- 1 Alkynes or Acetylene
- 2 Isomerism in Alkynes
- 3 Classification of Alkynes
- 4 Methods of preparation of Alkynes
- 5 Physical properties of Alkynes
- 6 Reactivity of alkynes versus Alkenes
- 7 Chemical Reaction Of alkynes Acidic character of Alkynes
- 8 Electrophilic Addition Reactions
- 9 Reduction of Alkynes
- 10 Oxidation Reaction of Alkynes
- 11 Uses of Alkynes
Alkynes or Acetylene
Each carbon atom of ethyne is sp-hybridized and hence has two sp-hybridized orbitals. One sp-hybridized orbital of each carbon undergoes head on overlap with sp-hybridized orbital of another carbon to form a sp-sp, C-C, σ – bond.
The second sp-hybridized orbital of each carbon overlaps along the internuclear axis with 1s-orbital of each of the two hydrogen atoms forming two sp-s, C-H, σ-bonds. Each carbon is now left with two unhybridized p-orbitals (2px and 2py) which are perpendicular to each other.
The two 2px-orbitals, one on each carbon, are parallel to each other and hence overlap sideways to form a π bond.Similar overlap between 2py orbitals, one on each carbon, results in the formation of a second π bond.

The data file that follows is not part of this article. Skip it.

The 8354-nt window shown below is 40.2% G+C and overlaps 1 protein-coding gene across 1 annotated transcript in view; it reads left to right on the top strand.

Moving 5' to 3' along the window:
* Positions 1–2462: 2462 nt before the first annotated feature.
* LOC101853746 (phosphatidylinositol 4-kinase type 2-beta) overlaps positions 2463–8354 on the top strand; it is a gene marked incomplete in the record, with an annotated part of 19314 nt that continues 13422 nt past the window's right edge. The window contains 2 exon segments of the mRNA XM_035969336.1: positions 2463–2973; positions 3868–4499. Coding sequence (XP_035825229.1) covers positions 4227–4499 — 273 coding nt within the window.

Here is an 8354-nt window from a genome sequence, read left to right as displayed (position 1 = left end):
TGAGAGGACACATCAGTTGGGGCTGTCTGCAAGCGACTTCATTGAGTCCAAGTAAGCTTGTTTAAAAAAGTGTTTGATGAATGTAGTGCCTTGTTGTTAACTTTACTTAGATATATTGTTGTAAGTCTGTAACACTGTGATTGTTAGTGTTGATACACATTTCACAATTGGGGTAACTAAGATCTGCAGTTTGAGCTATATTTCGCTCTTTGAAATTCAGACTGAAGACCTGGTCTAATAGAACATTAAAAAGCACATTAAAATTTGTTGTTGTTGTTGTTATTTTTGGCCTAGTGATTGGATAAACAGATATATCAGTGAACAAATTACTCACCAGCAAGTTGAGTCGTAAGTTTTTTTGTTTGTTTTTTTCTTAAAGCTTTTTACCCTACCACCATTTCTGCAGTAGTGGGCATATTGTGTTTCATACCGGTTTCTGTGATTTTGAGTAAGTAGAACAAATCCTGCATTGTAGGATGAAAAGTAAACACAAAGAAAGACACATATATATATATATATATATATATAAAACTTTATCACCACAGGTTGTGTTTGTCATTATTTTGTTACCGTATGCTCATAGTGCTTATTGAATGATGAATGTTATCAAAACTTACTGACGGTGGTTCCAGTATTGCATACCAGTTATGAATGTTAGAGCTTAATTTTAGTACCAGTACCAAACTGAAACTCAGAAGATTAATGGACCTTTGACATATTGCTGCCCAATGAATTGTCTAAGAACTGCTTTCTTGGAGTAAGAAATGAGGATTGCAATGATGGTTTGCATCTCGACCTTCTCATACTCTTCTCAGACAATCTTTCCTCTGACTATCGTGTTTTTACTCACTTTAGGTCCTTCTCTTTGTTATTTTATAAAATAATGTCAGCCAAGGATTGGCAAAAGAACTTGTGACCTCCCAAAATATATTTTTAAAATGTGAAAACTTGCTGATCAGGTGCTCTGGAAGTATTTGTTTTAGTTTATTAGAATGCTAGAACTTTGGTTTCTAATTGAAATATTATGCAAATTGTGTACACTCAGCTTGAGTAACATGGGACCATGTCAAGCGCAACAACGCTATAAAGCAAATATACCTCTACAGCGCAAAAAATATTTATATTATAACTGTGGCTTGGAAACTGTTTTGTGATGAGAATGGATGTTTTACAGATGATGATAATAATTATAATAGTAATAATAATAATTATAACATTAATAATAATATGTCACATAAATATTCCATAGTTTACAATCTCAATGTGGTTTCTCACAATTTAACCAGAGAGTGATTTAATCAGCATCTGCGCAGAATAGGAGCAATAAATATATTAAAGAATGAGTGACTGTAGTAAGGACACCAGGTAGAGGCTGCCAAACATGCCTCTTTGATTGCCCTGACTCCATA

Since a p-orbital has two lobes, the electron cloud of a π-bond has two halves. If the two halves of one π bond are considered to lie in the plane of the paper, then one of the two halves of the second π-bond would lie above the plane of the paper and the other below the plane of the paper.
The four halves of the electron clouds of two π-bonds do not stay as such but merge together to form a single electron cloud which has cylindrical symmetry about the internuclear axis. It is because of this cylindrical symmetry of the electron cloud between two carbon atoms that ethyne is a linear molecule with H-C-C bond angle of 180°.
Carbon carbon triple bond consists of one strong σ – bond and two weak π-bonds. Due to smaller size of sp-orbitals and sideways overlap of p-orbitals, the carbon-carbon bond length in ethyne is shorter than those of C = C and C -C .
Alkynes are less reactive than alkenes towards addition reactions. Alkynes unlike alkenes do not exhibit geometrical isomerism due to their linear structure.
Isomerism in Alkynes
Alkynes having or five or more carbon atoms show isomerism due to different structures of the carbon chain.
Alkynes are functional isomers of dienes i.e. compounds containing two double bonds.
Ring chain isomerism
Alkynes show ring chain isomerism with cycloalkenes.